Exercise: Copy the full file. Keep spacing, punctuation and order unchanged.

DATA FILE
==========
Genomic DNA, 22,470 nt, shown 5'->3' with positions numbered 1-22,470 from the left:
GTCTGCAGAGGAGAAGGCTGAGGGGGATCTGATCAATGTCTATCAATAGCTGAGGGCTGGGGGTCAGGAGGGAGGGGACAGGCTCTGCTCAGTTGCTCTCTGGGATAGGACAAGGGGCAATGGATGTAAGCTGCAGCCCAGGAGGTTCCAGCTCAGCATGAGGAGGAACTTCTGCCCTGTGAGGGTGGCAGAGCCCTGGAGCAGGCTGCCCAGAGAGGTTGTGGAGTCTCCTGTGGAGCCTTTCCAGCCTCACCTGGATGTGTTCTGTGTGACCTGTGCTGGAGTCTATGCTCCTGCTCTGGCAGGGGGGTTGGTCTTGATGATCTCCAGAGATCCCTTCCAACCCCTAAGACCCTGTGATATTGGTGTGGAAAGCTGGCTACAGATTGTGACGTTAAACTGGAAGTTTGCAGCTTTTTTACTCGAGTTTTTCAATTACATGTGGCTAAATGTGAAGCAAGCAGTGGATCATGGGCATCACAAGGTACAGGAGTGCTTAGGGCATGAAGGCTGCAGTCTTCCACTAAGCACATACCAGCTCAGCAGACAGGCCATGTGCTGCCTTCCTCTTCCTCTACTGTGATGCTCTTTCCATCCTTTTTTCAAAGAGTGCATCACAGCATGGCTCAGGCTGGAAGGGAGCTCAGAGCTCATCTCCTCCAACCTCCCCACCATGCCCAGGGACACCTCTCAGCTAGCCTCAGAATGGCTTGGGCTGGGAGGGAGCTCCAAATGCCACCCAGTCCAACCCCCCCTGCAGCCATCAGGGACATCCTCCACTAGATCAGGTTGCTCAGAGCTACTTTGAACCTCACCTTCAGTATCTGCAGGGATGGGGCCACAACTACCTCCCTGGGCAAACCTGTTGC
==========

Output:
Genomic DNA, 22,470 nt, shown 5'->3' with positions numbered 1-22,470 from the left:
GTCTGCAGAGGAGAAGGCTGAGGGGGATCTGATCAATGTCTATCAATAGCTGAGGGCTGGGGGTCAGGAGGGAGGGGACAGGCTCTGCTCAGTTGCTCTCTGGGATAGGACAAGGGGCAATGGATGTAAGCTGCAGCCCAGGAGGTTCCAGCTCAGCATGAGGAGGAACTTCTGCCCTGTGAGGGTGGCAGAGCCCTGGAGCAGGCTGCCCAGAGAGGTTGTGGAGTCTCCTGTGGAGCCTTTCCAGCCTCACCTGGATGTGTTCTGTGTGACCTGTGCTGGAGTCTATGCTCCTGCTCTGGCAGGGGGGTTGGTCTTGATGATCTCCAGAGATCCCTTCCAACCCCTAAGACCCTGTGATATTGGTGTGGAAAGCTGGCTACAGATTGTGACGTTAAACTGGAAGTTTGCAGCTTTTTTACTCGAGTTTTTCAATTACATGTGGCTAAATGTGAAGCAAGCAGTGGATCATGGGCATCACAAGGTACAGGAGTGCTTAGGGCATGAAGGCTGCAGTCTTCCACTAAGCACATACCAGCTCAGCAGACAGGCCATGTGCTGCCTTCCTCTTCCTCTACTGTGATGCTCTTTCCATCCTTTTTTCAAAGAGTGCATCACAGCATGGCTCAGGCTGGAAGGGAGCTCAGAGCTCATCTCCTCCAACCTCCCCACCATGCCCAGGGACACCTCTCAGCTAGCCTCAGAATGGCTTGGGCTGGGAGGGAGCTCCAAATGCCACCCAGTCCAACCCCCCCTGCAGCCATCAGGGACATCCTCCACTAGATCAGGTTGCTCAGAGCTACTTTGAACCTCACCTTCAGTATCTGCAGGGATGGGGCCACAACTACCTCCCTGGGCAAACCTGTTGC